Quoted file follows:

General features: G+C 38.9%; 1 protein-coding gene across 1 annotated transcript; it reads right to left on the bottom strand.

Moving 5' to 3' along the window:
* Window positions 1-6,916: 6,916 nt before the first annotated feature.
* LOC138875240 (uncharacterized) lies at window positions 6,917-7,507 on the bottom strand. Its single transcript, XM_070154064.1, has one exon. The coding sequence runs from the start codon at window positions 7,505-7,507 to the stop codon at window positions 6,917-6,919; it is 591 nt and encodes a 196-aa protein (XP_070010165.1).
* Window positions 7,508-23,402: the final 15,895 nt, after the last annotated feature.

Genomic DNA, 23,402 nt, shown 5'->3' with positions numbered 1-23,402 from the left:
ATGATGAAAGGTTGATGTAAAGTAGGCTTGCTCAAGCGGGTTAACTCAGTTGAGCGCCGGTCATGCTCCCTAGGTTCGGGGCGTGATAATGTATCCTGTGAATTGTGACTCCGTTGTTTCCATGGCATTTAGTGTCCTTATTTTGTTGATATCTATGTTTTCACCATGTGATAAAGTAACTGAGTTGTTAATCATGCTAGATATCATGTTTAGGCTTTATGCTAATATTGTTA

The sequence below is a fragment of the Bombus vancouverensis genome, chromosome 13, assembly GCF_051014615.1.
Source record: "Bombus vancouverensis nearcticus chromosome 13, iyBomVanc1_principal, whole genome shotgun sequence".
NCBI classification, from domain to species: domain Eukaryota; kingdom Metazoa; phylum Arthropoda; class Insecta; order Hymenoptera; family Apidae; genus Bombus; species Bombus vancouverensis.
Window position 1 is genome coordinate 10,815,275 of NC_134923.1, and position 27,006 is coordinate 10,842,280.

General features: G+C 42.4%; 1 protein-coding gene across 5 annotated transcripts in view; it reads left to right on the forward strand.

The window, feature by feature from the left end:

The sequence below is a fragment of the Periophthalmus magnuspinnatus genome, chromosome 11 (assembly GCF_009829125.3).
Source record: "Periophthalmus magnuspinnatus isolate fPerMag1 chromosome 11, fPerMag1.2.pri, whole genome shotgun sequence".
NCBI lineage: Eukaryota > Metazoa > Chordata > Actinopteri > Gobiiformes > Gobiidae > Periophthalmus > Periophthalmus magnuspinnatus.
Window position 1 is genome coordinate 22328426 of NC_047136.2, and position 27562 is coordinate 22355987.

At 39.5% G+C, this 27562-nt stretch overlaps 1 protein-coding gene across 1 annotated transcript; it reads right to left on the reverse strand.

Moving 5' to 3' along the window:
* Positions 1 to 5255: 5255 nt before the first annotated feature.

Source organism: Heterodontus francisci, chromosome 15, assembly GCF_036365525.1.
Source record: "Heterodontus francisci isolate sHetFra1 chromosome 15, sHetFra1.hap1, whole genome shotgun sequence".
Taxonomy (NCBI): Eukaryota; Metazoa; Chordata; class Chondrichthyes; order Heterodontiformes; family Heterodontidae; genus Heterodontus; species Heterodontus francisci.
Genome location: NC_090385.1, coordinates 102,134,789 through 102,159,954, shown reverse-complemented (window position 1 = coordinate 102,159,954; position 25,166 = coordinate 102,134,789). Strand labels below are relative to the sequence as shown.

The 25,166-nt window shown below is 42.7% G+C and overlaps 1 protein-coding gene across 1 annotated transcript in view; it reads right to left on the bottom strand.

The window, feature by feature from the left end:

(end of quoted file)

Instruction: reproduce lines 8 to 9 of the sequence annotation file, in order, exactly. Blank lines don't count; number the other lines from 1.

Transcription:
The sequence below is a fragment of the Bombus vancouverensis genome, chromosome 13, assembly GCF_051014615.1.
Source record: "Bombus vancouverensis nearcticus chromosome 13, iyBomVanc1_principal, whole genome shotgun sequence".